by Anne McCloy Friday, May 22nd 2020

ALBANY NY (WRGB) – The cancellation of in-person summer school devastating for a mom whose child has special needs.

Governor Cuomo’s announcement Thursday caused a lot of parents to reach out to us explaining the impacts.

“Last night when I received the message from my son’s teacher, I broke down and I cried.”

CBS 6 viewer Nicole Nelson has kept her kids home and out of daycare since the shutdown began in March, but she was hopeful the state would resume programs her 4-year-old son Billy relies on this summer. Billy is on the autism spectrum.

“My son has been out of services since we went “on pause” in March and that’s going to be a full 6 months of doing Zooms and virtual therapy and that doesn’t really work for him so it’s just totally devastating,” Nelson said.

Nicole Nelson was hopeful the state would resume programs her 4-year-old son Billy relies on this summer. (WRGB PROVIDED

The cancellation of in-person summer school also meant the cancellation of Billy’s Individualized Education Program, which is specialized for each student and helps with speech and other needs.

“My son has been receiving services since he was 6-months-old so for services to just stop in-person its caused a great regression,” Nelson said.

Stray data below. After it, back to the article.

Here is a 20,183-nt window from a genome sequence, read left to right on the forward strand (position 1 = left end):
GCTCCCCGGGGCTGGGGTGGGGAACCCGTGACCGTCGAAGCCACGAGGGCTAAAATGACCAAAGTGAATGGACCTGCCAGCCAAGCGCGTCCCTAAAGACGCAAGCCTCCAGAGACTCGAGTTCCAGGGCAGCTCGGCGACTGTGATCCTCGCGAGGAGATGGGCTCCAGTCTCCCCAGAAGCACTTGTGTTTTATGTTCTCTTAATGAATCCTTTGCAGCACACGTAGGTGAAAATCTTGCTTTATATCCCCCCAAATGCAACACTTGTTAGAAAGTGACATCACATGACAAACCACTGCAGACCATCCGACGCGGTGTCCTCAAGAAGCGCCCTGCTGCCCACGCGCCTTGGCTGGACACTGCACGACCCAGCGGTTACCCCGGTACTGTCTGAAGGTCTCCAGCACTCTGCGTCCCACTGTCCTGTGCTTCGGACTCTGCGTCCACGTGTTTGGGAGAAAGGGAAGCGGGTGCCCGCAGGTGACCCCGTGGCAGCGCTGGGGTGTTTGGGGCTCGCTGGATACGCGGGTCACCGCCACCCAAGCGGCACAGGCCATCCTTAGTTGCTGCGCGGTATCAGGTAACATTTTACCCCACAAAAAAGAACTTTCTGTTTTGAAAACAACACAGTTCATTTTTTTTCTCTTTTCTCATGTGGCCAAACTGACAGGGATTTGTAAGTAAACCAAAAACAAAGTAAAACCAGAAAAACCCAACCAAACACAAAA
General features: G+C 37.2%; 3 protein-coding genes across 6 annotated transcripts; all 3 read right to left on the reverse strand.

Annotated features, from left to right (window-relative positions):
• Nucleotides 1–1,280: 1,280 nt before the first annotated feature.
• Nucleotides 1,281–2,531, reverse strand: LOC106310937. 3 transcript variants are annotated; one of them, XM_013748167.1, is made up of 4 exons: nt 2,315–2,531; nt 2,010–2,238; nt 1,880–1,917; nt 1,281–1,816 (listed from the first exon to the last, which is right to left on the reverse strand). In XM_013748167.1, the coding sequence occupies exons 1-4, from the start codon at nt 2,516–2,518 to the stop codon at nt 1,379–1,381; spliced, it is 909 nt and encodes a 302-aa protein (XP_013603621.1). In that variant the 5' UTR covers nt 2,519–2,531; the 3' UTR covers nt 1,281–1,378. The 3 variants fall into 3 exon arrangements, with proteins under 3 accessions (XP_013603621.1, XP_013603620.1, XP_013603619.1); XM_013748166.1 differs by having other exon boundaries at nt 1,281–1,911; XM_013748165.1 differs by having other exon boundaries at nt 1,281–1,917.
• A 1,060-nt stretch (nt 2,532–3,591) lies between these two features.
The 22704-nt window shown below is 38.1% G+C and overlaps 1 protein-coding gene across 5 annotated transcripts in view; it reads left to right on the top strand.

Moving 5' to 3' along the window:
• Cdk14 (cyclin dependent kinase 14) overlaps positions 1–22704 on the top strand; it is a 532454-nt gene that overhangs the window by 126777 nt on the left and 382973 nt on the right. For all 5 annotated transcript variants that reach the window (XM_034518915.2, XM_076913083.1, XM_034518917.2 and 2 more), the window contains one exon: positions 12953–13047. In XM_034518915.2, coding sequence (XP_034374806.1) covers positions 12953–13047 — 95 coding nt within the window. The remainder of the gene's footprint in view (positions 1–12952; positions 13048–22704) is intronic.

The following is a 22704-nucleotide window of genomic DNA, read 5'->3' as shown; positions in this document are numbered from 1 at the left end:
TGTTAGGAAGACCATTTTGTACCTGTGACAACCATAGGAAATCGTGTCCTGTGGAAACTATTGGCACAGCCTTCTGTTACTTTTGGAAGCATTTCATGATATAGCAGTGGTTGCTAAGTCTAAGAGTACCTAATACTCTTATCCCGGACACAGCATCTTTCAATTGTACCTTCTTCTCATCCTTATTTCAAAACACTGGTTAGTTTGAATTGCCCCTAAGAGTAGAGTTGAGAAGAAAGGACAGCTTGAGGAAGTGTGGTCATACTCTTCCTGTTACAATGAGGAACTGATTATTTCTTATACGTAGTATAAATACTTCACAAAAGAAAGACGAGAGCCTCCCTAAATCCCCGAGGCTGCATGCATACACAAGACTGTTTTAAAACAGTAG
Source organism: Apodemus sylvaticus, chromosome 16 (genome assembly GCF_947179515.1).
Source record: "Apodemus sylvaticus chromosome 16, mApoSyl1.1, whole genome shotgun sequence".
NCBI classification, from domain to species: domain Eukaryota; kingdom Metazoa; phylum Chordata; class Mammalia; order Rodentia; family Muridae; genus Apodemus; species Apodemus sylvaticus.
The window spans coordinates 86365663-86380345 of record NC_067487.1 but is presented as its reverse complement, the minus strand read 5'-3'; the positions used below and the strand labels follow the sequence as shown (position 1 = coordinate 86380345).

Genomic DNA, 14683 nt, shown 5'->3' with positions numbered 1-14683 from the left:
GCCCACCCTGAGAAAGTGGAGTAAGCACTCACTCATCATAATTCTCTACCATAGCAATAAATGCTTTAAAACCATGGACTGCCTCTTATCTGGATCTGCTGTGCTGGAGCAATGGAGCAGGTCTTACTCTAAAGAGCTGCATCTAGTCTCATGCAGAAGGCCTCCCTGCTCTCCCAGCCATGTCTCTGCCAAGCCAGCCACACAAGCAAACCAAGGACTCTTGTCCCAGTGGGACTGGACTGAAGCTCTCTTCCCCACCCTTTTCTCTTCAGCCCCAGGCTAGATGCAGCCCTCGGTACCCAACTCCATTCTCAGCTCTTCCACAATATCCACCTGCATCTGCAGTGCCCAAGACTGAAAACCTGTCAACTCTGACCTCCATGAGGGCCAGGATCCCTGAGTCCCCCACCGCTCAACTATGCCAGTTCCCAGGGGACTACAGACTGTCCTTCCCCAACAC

Day care is still allowed, considered an essential business. The Office of Children and Family Services says 70 percent of the state’s day cares are still up and running. Nelson says it doesn’t make sense to her why a day care can stay open, but her child’s small class with 6 kids, two teachers and 1 aid can’t resume with social distancing measures.

“The only reason we would even consider putting our son into school is because it’s just a smaller classroom, less people and if you did it the right way you can do it safely,” Nelson said.

The cancellation of in-person summer school also meant the cancellation of Billy’s Individualized Education Program, which is specialized for each student and helps with speech and other needs. (WRGB PROVIDED)

She’s says if she could speak to Governor Cuomo she would ask him to re-consider opening special needs programs.

“Not all children are alike and some kids needs more than other kids do,” Nelson said.

Day cares are operating under guidelines set forth by the NYS Department of health and the CDC.

For parents who need childcare as New York State reopens, an OCFS spokeswoman sent CBS 6 links that help parents find day cares that are open near them:

Database here: https://ocfs.ny.gov/main/childcare/looking.asp